CATEGORIZED | 2011, Departments, May/June

Plume modeling study quantifies risk of H2S release in exploration drilling

Posted on 04 May 2011

By Michael Bates, Risktec Solutions

Figure 1: While the wellsite location for this H2S plume modeling study is a desert, there is a settlement located 5 km from the site and a main road passes 1.5 km from the site.

Figure 1: While the wellsite location for this H2S plume modeling study is a desert, there is a settlement located 5 km from the site and a main road passes 1.5 km from the site.

With the increasing likelihood of exploration wells being located near population centers in the Middle East and elsewhere, an evaluation of the risk of an uncontrolled release of toxic gas reaching such a settlement needs to be quantified. A plume (gas cloud) modeling study has been completed to determine the level of H2S away from an exploration well.The quantified risk assessment (QRA) involves identifying a range of potential major accident hazards associated with drilling operations and is described numerically as the location-specific individual risk (LSIR). LSIR is associated with a hypothetical individual who is positioned at a location for 24 hours a day, 365 days a year. It is calculated by considering the frequency of an event multiplied by the probability of the location being affected by each individual event, multiplied by a probability of fatality.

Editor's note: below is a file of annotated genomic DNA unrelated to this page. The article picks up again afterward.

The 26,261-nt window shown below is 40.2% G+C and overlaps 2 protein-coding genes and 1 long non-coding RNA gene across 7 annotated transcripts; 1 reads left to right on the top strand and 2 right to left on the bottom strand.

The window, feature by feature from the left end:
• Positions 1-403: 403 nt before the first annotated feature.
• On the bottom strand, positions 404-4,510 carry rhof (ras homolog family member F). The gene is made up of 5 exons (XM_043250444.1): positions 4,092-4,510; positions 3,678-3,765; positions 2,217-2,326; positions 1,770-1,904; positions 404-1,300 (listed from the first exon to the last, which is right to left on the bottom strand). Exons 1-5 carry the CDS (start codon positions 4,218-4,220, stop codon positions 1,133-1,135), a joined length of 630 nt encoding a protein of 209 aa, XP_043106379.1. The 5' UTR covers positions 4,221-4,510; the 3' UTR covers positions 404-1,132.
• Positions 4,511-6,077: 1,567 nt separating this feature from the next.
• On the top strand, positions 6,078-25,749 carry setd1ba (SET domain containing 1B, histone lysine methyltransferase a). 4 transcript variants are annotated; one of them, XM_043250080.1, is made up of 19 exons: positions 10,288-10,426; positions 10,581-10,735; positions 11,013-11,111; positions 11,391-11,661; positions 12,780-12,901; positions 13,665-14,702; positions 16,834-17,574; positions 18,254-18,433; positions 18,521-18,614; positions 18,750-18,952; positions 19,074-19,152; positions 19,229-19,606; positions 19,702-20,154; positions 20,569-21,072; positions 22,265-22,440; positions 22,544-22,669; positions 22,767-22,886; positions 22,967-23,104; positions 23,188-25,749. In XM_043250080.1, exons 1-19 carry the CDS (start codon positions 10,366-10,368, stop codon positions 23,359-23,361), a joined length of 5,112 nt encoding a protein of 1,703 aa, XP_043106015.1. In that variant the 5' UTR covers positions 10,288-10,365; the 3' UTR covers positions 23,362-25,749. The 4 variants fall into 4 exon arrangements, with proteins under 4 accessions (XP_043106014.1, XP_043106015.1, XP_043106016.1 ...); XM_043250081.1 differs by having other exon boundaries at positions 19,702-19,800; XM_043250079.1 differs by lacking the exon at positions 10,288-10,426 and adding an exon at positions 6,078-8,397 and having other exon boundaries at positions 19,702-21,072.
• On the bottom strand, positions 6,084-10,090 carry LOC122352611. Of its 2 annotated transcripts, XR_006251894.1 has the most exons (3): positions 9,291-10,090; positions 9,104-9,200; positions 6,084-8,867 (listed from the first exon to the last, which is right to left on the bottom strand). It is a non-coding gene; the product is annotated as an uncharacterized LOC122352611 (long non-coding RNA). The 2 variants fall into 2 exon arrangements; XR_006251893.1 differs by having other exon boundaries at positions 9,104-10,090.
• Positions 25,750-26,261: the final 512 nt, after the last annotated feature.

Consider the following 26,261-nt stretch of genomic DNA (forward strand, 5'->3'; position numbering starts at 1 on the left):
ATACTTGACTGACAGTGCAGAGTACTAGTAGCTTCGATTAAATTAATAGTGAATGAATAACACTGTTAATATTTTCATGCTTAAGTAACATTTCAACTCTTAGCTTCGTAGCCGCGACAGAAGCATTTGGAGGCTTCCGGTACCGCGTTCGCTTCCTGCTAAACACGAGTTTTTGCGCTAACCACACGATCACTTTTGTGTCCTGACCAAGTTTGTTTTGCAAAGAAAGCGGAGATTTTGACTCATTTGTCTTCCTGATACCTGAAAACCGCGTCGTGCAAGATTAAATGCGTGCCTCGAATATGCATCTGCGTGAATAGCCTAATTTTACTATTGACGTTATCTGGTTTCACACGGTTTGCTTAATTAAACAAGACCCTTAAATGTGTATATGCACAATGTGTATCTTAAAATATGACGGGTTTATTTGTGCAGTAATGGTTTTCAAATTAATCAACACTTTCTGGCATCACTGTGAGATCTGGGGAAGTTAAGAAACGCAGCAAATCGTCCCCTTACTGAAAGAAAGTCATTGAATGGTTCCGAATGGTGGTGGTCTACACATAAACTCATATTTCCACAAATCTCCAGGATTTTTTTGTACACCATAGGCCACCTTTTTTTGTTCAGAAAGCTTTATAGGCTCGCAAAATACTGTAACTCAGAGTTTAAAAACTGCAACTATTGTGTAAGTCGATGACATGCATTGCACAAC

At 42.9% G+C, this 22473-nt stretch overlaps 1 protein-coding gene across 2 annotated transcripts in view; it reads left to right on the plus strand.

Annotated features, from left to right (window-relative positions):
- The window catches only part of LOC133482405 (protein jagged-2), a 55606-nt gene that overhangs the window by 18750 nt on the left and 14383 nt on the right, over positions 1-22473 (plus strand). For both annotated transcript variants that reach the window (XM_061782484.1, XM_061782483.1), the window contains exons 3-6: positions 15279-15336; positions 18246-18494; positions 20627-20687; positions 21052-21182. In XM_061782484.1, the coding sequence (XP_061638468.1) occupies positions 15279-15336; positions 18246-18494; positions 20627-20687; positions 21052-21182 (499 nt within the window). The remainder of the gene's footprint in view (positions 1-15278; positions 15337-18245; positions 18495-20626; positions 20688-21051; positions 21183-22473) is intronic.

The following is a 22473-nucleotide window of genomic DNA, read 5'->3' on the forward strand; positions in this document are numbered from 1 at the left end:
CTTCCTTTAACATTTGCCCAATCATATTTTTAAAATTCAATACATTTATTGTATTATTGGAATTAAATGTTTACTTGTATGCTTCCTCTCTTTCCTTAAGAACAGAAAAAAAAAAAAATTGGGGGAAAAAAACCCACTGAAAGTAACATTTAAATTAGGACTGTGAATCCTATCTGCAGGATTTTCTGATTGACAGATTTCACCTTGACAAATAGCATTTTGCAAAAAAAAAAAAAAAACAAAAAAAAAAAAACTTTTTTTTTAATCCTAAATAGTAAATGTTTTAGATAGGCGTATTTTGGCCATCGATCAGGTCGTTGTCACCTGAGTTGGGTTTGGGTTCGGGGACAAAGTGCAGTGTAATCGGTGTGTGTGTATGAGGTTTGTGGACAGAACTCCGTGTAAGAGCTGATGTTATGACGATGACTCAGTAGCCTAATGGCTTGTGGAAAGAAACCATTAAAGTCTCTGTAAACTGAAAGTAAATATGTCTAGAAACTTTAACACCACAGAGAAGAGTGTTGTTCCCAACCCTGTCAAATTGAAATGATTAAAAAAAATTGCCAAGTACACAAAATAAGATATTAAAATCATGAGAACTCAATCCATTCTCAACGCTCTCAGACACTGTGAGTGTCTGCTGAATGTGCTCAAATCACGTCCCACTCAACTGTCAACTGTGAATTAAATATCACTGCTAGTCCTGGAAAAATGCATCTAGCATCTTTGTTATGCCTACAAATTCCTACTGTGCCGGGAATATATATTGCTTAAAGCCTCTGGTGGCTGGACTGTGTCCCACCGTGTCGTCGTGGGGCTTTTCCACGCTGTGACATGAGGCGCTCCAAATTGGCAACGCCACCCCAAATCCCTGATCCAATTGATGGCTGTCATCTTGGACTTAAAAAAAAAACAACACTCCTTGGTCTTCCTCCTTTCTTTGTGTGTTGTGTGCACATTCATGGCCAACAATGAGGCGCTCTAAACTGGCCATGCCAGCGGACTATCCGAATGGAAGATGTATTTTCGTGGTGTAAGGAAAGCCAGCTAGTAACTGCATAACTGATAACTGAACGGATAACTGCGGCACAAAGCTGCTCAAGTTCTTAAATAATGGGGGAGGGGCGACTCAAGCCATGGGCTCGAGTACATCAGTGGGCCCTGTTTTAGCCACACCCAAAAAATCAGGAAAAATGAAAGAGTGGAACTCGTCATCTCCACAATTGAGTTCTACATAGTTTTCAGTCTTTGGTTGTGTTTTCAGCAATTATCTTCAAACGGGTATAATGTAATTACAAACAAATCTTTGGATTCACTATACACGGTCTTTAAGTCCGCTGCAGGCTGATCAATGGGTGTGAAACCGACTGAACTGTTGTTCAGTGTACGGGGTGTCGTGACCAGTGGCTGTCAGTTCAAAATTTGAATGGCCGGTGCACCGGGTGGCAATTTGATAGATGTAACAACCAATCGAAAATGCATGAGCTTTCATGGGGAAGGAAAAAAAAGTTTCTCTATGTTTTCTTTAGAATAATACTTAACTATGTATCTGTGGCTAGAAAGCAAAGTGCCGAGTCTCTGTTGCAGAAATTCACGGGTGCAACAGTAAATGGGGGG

A number of scenarios were developed looking at different process configurations, different well fluids and different weather states. This article includes key study elements, results and identified risk mitigation actions required to reduce the risk to as low as reasonably practicable (ALARP).

Risk levels are demonstrated to be tolerable and significantly below UK HSE risk tolerability criteria. Only one of the 16 scenarios that was modeled described greater than 50 ppm H2S concentration at the location. Five scenarios suggested that the H2S levels exceed 50 ppm at the road near the well location. This result will now be put into context.

Background

Drilling operations have always had inherent risks, but now that oil and gas companies are increasingly exploring sour reservoirs, there are added risks associated with toxic components such as hydrogen sulfide. As toxic components have adverse health effects at very low concentrations, the consequences of a toxic release can be seen at significant distances from a drill site. This has implications not only for company employees but also for the public.

Figure 2: An event tree was developed that incorporated blowout and well release base frequency and probability data for oil or gas with high H2S content, vertical or horizontal blowout of gas, wellbore with and without pipe in hole and wind speed and direction.